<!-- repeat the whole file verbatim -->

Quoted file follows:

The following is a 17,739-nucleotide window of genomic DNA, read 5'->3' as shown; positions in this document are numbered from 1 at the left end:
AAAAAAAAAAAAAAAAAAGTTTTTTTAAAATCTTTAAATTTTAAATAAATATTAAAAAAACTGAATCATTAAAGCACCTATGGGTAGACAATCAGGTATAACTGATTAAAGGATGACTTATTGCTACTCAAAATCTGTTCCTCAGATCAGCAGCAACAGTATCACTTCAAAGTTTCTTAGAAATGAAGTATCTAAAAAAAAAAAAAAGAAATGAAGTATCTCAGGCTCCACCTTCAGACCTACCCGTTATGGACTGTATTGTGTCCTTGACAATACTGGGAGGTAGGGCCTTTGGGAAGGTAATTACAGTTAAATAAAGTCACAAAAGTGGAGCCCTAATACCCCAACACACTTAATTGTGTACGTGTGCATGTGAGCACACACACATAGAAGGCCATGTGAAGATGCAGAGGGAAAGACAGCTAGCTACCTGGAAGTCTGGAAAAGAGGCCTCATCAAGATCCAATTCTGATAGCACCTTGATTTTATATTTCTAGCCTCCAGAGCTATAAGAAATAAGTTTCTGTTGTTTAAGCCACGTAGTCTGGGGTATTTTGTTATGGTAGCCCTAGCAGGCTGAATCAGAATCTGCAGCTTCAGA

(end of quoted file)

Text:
The following is a 17,739-nucleotide window of genomic DNA, read 5'->3' as shown; positions in this document are numbered from 1 at the left end:
AAAAAAAAAAAAAAAAAAGTTTTTTTAAAATCTTTAAATTTTAAATAAATATTAAAAAAACTGAATCATTAAAGCACCTATGGGTAGACAATCAGGTATAACTGATTAAAGGATGACTTATTGCTACTCAAAATCTGTTCCTCAGATCAGCAGCAACAGTATCACTTCAAAGTTTCTTAGAAATGAAGTATCTAAAAAAAAAAAAAAGAAATGAAGTATCTCAGGCTCCACCTTCAGACCTACCCGTTATGGACTGTATTGTGTCCTTGACAATACTGGGAGGTAGGGCCTTTGGGAAGGTAATTACAGTTAAATAAAGTCACAAAAGTGGAGCCCTAATACCCCAACACACTTAATTGTGTACGTGTGCATGTGAGCACACACACATAGAAGGCCATGTGAAGATGCAGAGGGAAAGACAGCTAGCTACCTGGAAGTCTGGAAAAGAGGCCTCATCAAGATCCAATTCTGATAGCACCTTGATTTTATATTTCTAGCCTCCAGAGCTATAAGAAATAAGTTTCTGTTGTTTAAGCCACGTAGTCTGGGGTATTTTGTTATGGTAGCCCTAGCAGGCTGAATCAGAATCTGCAGCTTCAGA